As far back as I can remember, I was a little off (my parents and my brother can corroborate this fact). While other girls were having slumber parties, I was forcing my brother to play school using our encyclopedias from the 1960s, dancing to Madonna in Grandma B’s basement with my cousin, JC, or writing disturbing horror stories (my favorite is called “Footsteps in the Attic” and is about a demon-possessed cat with no eyes!). Here’s proof of my early childhood dorky coolness:
(I built a car out of K’Nex and put my trolls in them!) (While watching “Gone with the Wind” I made this ferris wheel out of K’nex. Note the AquaNet on the dresser and the D.A.R.E. notebook on the floor next to the Casio. Classic!)
In seventh and eighth grade whenother kids were hanging out in their popular cliques on the playground, my friend, Sue Eschbach, and I were meeting on the bleachers for our X-Files Club (of which we were the only two members…though two girls were later drafted in). Sue and I would collect everything X-Files related, and we even had a code language with which we wrote top secret letters to each other. These letters generally consisted of talking about whether Mulder and Scully had a 14-45 (NDE – Near Death Experience) or a 20-45 (TDE – Total Death Experience) that week on the show. Awesomeness! I even went to the level of dorkiness to go to an X-Files convention! (I met Skinner, what? what?) Here is proof of my junior high dorkiness:
(this is all that is left of my X-Files collection!)
Then in high school, I did what most dorks/nerds/geeks did and joined the marching band. While in elementary school (which in our school was K-8) I was mostly friendless, I found myself with many similarly dorky and awesome band geeks. We actually did some amazing things together, including marching around Epcot, driving precariously through the Alps between Austria and Germany, and standing/marching on the 50-yard-line on the field in Giants Stadium. Please enjoy these classic pictures from this era of my life:
When I went to college, thankfully, my dorkiness was not squelched but rather, encouraged by my roommates, who were also pretty awesome. As freshman, we spent our weekends (and weekdays) watching Ma and Pa on”Little House on the Prairie” (or LHOP, as we called it), somehow squeezing in 10 hours per week of the show. My roommate and I played the game “20 Questions” late into the night trying to guess old sitcoms and cartoons from the 80s and 90s. The best moment was when my roommate screamed out “Thundercats! Ho!” at the top of her lungs at 3am and one of our hallmates came and banged on the door, reducing our gameplay into a fit of giggles. I also did such dorky cool things as get up to a purple belt in Shotokan Karate and be a radio co-host with my roommate for several years (one of our favorite tricks was bleeping out bad words and adding in our own phrases). Allison, the college years:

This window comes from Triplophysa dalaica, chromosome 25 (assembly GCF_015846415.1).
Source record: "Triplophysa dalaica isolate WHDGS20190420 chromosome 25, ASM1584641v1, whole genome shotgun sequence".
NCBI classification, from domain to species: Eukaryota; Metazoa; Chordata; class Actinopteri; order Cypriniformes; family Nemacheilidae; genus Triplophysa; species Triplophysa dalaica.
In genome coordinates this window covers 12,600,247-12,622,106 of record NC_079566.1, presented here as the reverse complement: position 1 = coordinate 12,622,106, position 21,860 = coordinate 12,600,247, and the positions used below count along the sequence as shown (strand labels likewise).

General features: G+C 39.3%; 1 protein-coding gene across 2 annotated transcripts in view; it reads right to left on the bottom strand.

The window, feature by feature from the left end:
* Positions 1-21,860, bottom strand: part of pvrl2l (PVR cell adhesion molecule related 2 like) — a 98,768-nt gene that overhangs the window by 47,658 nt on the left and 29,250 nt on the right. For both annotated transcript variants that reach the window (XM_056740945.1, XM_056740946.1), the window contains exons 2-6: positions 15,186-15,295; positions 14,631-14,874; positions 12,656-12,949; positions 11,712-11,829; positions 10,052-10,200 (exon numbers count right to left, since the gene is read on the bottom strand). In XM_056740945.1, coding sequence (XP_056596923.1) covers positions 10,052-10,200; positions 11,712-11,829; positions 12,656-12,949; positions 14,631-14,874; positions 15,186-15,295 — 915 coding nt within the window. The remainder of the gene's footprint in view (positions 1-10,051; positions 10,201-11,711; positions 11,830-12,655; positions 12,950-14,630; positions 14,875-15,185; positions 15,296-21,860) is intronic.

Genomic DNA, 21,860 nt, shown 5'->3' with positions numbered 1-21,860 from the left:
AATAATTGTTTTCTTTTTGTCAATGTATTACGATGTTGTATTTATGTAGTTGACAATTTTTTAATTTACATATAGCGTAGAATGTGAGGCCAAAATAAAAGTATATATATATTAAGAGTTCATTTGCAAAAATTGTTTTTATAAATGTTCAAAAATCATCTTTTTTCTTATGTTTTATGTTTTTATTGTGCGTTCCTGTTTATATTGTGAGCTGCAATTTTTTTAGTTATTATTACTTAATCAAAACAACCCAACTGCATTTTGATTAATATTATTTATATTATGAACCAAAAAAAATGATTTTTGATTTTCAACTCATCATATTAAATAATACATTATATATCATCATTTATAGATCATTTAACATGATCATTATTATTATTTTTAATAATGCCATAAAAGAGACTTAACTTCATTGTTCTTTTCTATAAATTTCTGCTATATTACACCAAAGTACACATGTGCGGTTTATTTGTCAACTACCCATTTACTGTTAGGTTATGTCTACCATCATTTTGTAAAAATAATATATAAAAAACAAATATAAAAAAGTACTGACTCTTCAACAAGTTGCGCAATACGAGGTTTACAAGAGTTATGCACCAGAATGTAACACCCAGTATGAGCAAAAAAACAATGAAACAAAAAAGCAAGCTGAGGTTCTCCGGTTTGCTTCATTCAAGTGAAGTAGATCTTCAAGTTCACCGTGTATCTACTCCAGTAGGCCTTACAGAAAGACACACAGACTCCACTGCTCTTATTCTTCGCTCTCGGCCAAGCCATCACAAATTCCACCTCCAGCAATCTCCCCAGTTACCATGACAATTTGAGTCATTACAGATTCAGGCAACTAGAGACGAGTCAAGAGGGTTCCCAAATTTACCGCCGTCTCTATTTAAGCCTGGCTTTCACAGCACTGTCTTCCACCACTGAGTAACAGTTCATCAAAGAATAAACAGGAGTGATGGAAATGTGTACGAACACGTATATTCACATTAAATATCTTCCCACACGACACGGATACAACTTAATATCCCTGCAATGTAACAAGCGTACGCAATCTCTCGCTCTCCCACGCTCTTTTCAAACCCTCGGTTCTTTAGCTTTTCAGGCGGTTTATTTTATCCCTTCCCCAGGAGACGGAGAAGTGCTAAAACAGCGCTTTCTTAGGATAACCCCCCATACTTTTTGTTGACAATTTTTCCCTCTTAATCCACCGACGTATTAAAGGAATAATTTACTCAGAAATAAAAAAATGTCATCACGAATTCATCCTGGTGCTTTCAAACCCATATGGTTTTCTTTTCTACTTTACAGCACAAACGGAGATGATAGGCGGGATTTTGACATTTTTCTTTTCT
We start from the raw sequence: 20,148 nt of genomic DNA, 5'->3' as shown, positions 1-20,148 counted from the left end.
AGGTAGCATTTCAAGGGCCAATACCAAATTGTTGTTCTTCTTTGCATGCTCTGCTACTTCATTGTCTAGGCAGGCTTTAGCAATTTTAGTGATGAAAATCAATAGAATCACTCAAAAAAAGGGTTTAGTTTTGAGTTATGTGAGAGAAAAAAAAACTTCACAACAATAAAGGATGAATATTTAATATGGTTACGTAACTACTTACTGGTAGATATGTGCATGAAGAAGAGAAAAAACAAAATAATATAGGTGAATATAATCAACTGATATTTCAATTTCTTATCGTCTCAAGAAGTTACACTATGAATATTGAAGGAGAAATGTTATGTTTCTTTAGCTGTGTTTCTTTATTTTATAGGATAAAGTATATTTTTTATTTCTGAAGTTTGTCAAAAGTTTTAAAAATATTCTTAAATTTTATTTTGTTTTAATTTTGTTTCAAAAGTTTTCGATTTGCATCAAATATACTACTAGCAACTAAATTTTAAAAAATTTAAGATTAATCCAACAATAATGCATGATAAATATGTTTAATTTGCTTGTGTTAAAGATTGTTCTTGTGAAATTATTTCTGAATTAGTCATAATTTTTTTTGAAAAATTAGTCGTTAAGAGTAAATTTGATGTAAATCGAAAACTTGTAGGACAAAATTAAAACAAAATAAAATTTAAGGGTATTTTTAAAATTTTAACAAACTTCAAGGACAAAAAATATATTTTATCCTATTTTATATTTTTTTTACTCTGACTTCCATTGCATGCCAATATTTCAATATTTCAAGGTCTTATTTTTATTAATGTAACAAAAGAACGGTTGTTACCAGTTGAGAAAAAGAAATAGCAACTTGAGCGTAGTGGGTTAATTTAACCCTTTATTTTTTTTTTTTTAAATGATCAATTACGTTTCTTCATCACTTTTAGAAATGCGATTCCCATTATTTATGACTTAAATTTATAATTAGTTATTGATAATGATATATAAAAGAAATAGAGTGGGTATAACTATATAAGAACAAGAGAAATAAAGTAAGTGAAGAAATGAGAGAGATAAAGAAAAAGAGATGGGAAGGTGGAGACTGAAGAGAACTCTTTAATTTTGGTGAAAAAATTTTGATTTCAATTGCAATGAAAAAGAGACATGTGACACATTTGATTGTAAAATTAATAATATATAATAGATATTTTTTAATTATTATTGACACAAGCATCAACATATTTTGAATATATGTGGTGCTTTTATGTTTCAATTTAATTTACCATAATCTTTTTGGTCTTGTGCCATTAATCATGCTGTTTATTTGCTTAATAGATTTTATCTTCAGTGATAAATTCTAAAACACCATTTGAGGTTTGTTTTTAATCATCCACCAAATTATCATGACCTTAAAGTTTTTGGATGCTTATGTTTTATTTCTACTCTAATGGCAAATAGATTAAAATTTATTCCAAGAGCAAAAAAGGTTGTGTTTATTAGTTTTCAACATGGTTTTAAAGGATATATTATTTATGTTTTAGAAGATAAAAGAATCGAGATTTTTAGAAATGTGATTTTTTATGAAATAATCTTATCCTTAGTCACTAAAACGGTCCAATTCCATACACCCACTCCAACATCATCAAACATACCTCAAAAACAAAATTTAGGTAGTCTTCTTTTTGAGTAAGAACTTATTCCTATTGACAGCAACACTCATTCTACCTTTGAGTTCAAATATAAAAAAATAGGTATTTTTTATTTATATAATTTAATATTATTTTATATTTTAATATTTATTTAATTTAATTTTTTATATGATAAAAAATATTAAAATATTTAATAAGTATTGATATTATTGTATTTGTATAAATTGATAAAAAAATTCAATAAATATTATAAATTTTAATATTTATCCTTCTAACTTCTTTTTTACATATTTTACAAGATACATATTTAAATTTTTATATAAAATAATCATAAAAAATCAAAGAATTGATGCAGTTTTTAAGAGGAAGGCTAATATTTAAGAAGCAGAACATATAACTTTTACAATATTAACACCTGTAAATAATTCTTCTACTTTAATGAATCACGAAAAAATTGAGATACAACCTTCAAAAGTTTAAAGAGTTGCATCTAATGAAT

After college, I went to an interesting grad school where I did mandalas and dream interpretation (and other reputable things!) and now do such odd things as make my own cheese, take Irish dancing classes, ride horses in the ocean (almost died from fright), play “Iron Man” and “Don’t Stop Believin'” on my electric guitar in front of my piano students and their families, play Super Mario Brothers for date nights with my hubby, and write this very dorky cool blog.
All in all, I enjoy my personality (and so do most people…though there are the occasional haters) and enjoy finding unique people like myself to share our dorkiness with the world. I would love if you would share below some of your own personal stories of being dorky cool!
New addition! My friend, Jessica, just sent me this gem that was taken a year or two ago!